Continuing my series of alternative responses to the New York Times column, The Ethicists, looking at the consequences of one’s actions instead of imposing values on others, here is my take on today’s post, “Should Parents Reveal That a Father at Their Child’s School Is a Sex Offender?”
My daughter goes to a public elementary school. Recently, one of the parents in our class discovered that a fellow parent, the father of a girl in my daughter’s class, was arrested in an undercover police operation for soliciting an underage female prostitute. Details of the undercover operation were posted online. He agreed to pay for sex with the underage prostitute, who would come to his house while his young children were asleep and his wife was away at work. He confessed to the crime but is not on the county’s searchable online database of sex offenders. While the principal of our school was alerted by another parent and met with the man and his wife (they are still married), information was not passed on to other parents because he is considered at low risk to reoffend. He does not volunteer at the school, at the request of the principal.
Our daughter won’t be allowed to go over to their house under any circumstances, but we would welcome his daughter over to our house. The dilemma is whether to tell other parents so that they can make an informed choice about whether to allow their kids to play at this man’s house. Had he solicited a prostitute who wasn’t a minor, we wouldn’t care (that is an issue for him and his wife), but because he solicited an underage prostitute, it feels like a matter of public safety. We don’t want to stigmatize their kids, but as a parent I would want to know about this situation. Should we tell other parents or not? Name Withheld
My response: If the details were posted online, the information is public. I don’t see how anyone can stop you from sharing public information.
More relevant, though, is that another parent besides you found the information. That parent already shared the information with you. You can rest assured that person will share the information whether you do or not. They already did to you.
You can rest assured you will hear this information from other parents so your question, while interesting, is moot.
The New York Times response:
I’m supposing that the online report — as well as the principal’s decision and the father’s acceptance of it — leaves little room for doubt that these events occurred. But that doesn’t settle the question of what sort of threat he poses. Solicitation of sex with a minor is a felony in many states but only sometimes results in prison time or placement on a searchable sex-offender registry. In some states, inclusion in these public databases is at the discretion of officials, who are supposed to make a judgment of risk. (Officials do keep registries that are less readily accessible.) If we trusted the justice system, we’d be reassured by their apparent decision that he poses no serious threat. Bear in mind that most sex offenders are not found to reoffend. (Also, for what it’s worth, research suggests that public registration has little or no effect on recidivism.) But you fear the worst, which is why you’ve resolved to keep your daughter away from him. So let’s assume you’re right.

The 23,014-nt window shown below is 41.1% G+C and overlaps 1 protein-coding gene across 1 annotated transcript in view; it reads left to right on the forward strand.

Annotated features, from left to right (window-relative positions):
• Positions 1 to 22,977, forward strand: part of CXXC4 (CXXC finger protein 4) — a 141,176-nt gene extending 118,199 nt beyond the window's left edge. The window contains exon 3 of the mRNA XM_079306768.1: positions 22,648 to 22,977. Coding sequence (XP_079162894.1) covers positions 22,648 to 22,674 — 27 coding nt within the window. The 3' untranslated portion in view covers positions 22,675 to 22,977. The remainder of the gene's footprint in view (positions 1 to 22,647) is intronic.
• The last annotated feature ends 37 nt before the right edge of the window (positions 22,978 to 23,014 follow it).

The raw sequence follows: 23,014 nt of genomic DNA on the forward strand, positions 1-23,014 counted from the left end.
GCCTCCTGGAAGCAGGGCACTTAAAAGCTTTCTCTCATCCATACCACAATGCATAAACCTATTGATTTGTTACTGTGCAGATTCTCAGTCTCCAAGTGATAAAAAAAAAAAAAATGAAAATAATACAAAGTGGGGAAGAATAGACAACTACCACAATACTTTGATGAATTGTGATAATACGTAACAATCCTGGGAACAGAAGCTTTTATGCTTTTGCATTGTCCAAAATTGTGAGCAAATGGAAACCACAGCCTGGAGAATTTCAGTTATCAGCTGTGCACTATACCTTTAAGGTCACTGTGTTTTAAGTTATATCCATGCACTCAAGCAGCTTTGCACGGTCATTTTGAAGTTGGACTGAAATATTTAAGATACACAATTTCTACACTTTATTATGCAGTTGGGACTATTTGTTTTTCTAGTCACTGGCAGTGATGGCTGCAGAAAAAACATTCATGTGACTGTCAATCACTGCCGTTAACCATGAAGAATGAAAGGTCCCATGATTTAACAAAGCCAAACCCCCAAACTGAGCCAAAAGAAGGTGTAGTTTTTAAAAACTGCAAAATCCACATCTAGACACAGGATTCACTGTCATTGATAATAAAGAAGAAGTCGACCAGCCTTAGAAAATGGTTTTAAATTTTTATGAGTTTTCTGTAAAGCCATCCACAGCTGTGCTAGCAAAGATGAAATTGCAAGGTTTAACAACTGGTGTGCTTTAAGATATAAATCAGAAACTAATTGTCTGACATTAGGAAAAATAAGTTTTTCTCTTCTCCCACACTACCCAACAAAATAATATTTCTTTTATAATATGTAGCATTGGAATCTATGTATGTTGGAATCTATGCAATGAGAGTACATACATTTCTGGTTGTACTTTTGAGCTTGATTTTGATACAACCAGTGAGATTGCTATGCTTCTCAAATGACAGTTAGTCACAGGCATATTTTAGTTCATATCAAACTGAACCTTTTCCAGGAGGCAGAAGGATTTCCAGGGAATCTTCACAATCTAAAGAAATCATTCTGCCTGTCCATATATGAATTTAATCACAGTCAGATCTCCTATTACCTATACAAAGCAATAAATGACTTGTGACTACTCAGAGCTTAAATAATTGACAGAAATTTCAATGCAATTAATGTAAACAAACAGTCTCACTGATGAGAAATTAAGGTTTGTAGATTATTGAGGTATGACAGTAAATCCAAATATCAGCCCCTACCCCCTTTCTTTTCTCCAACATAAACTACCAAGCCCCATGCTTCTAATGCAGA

Your concerns about stigmatizing the man’s children are thoughtful and, I suspect, well founded. Once you tell other parents, some of their children will probably hear about it. If that happens, there’s a good chance that all of them will. This will create problems for the offender’s children.
Yet it’s difficult to remain silent. You’re glad that you learned about this father’s sexual misconduct; your knowledge will affect decisions you make. Your fellow parents would naturally want to be able to make their decisions in light of this knowledge, too.
Nor are there practical alternatives that I can see. Sure, you could approach the man himself, asking him to promise not to allow other children into his house in return for your not revealing what you know. But this looks like blackmail, and besides, you would have no way of knowing whether he kept his word.
So there’s no perfect solution. If you pass the information on, you might want to do so in a conversation that takes into account the welfare of his children, which you’re alert to but others may not be. Urge other parents to do what you have done, that is, settle on a policy but don’t tell your child about it. (Though, again, the odds of containment are surely slim.) When you’re having events at your place, you might also make an effort to include the daughter who is in your kid’s class. Children inevitably bear the burden of parental sins, but we can try to mitigate their hardship.
My son is in a high-school drama class and is performing in the class play. I am the president of the theater guild, a group of parents who support the school’s theater activities. In that capacity, I supervise the printing of the posters and programs and other promotional materials for the school’s productions.